St. LOUIS () -- After almost 2 years and millions of dollars in court costs, PT Newmont Minahasa Raya (PTNMR) and its President Director Richard Ness have been exonerated from of all criminal charges and regulatory violations over alleged pollution at Buyat Bay in Indonesia.
"I have lived in Indonesia for more than 25 years. This is my home, and I am delighted to see justice and truth prevail," said President Director Richard Ness in a statement today.
Presiding Judge Ridwan Damanik told the Manado District Court that evidence presented during the 21-month criminal trial, one of the longest criminal proceedings in Indonesian history, proved that tailings dumped into the water by Newmont's [NYSE:NEM] now-defunct Mesel Gold Mine on Sulawesi island did not exceed government standards.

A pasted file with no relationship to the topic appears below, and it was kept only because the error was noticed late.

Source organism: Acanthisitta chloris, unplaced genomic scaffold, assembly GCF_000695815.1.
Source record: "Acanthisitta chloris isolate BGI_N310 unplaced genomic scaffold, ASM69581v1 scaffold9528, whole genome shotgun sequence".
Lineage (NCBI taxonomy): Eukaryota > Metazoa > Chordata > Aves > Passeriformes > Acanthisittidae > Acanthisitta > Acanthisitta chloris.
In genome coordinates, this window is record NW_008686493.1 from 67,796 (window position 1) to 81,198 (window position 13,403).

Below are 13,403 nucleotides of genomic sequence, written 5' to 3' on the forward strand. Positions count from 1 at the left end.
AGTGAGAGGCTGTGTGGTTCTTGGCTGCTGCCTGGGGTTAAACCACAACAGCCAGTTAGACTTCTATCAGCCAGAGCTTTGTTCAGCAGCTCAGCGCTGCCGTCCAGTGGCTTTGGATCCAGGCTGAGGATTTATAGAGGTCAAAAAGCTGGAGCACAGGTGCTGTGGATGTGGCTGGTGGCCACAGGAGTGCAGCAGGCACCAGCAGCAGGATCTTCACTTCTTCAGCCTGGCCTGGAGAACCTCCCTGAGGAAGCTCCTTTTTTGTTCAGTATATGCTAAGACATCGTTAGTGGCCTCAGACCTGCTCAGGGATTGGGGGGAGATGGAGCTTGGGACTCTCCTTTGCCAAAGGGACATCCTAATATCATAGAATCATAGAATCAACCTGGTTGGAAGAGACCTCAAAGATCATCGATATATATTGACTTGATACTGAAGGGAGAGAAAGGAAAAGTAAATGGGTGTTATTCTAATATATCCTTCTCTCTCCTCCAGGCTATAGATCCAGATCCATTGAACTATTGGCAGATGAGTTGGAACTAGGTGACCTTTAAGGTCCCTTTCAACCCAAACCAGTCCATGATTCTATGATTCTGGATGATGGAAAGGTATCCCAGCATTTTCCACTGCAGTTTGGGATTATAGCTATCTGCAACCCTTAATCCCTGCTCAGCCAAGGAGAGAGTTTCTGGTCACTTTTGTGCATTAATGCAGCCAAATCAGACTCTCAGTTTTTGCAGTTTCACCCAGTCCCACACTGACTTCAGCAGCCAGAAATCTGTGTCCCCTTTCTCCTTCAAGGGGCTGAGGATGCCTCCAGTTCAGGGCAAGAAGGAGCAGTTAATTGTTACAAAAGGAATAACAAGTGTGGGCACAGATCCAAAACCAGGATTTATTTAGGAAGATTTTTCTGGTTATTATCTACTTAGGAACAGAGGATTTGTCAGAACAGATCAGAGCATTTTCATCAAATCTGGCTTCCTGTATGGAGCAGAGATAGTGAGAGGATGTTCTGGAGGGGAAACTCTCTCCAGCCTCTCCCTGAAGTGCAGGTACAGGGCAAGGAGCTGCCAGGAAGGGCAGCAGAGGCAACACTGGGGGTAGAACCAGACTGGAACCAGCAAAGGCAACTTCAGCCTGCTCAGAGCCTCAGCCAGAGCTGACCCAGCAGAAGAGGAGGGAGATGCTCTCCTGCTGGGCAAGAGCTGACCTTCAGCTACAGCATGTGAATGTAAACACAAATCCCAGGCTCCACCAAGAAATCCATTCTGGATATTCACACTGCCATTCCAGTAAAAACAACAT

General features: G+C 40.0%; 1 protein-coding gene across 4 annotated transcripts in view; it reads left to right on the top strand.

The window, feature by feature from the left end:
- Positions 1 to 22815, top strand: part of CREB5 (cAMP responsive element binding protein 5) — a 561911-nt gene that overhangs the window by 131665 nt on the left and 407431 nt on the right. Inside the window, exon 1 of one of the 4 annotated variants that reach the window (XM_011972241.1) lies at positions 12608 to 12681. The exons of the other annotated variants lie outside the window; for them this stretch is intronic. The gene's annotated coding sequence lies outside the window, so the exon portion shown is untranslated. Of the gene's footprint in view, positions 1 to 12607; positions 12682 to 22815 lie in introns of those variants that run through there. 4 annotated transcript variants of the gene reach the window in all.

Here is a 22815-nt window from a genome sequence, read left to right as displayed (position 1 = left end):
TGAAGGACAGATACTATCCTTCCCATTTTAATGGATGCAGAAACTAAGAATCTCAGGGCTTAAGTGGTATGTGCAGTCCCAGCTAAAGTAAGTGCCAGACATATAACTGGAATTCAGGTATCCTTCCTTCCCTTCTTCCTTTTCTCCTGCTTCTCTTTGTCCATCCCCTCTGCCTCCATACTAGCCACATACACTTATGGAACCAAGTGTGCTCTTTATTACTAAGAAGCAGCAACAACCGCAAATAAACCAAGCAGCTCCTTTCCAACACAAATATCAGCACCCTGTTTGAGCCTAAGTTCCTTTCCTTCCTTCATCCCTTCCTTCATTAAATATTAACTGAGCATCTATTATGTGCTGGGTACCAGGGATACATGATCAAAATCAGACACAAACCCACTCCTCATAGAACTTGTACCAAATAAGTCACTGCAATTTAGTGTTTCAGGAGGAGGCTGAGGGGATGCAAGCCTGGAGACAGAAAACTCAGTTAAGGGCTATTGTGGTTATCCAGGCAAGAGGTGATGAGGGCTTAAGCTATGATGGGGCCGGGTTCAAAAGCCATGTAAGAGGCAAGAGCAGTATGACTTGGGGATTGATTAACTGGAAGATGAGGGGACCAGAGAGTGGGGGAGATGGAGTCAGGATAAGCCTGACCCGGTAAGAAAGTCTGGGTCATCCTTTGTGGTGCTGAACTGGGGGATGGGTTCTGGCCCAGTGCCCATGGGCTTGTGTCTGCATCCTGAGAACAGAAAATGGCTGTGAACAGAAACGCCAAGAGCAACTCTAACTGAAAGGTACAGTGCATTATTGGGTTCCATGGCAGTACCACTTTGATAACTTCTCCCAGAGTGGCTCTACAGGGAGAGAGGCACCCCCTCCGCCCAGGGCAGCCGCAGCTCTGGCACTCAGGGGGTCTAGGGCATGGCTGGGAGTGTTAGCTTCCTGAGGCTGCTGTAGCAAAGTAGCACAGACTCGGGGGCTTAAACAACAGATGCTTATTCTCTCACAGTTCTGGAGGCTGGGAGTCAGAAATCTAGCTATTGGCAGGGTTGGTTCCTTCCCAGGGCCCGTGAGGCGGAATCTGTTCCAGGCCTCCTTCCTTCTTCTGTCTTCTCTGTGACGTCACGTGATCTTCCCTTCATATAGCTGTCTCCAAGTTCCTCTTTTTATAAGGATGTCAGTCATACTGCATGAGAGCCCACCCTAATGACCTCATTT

"Pollution charges against Newmont Minahasa Raya and Richard Ness cannot be proven," the judge told the court. "There also is not enough evidence that people suffered from health problems."
The court further found that the company was in compliance with all regulations and permits during its eight years of operations from 1996 to 2004.
The verdict was greeted with applause inside the courtroom, according to sources.
"Me and my entire family are extremely happy about the verdict," Eric Ness, son of Richard Ness, told RI. "The verdict that was handed down today completely vindicates not only my Dad from any wrong doing but Newmont as company."
He said it also vindicates David Sompie, Jerry Konjansow, Bill Long, Putra Widjayatri and Phil Turner who were initially jailed for 32 days in 2004 "for a crime that never happened."
The prosecution on behalf of the Ministry of Environment had called for a three-year jail term and a $55,000 fine to be imposed on Richard Ness, and demanded the company be fined $110,000.